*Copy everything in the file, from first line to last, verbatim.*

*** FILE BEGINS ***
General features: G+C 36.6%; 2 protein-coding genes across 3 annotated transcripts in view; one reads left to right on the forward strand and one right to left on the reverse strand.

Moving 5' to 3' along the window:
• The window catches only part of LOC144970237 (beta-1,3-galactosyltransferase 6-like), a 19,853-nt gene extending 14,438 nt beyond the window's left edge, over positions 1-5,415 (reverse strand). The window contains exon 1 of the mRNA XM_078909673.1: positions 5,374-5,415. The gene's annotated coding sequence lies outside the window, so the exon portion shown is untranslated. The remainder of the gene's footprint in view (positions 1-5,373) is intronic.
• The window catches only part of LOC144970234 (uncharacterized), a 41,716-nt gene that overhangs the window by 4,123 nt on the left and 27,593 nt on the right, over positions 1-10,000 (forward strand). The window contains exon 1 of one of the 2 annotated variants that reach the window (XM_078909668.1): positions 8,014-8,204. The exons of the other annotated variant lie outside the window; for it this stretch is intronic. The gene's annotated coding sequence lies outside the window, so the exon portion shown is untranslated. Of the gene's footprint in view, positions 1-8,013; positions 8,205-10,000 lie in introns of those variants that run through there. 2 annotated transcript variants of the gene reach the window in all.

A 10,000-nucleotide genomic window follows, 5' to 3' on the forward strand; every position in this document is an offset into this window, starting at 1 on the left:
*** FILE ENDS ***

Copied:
General features: G+C 36.6%; 2 protein-coding genes across 3 annotated transcripts in view; one reads left to right on the forward strand and one right to left on the reverse strand.

Moving 5' to 3' along the window:
• The window catches only part of LOC144970237 (beta-1,3-galactosyltransferase 6-like), a 19,853-nt gene extending 14,438 nt beyond the window's left edge, over positions 1-5,415 (reverse strand). The window contains exon 1 of the mRNA XM_078909673.1: positions 5,374-5,415. The gene's annotated coding sequence lies outside the window, so the exon portion shown is untranslated. The remainder of the gene's footprint in view (positions 1-5,373) is intronic.
• The window catches only part of LOC144970234 (uncharacterized), a 41,716-nt gene that overhangs the window by 4,123 nt on the left and 27,593 nt on the right, over positions 1-10,000 (forward strand). The window contains exon 1 of one of the 2 annotated variants that reach the window (XM_078909668.1): positions 8,014-8,204. The exons of the other annotated variant lie outside the window; for it this stretch is intronic. The gene's annotated coding sequence lies outside the window, so the exon portion shown is untranslated. Of the gene's footprint in view, positions 1-8,013; positions 8,205-10,000 lie in introns of those variants that run through there. 2 annotated transcript variants of the gene reach the window in all.

A 10,000-nucleotide genomic window follows, 5' to 3' on the forward strand; every position in this document is an offset into this window, starting at 1 on the left: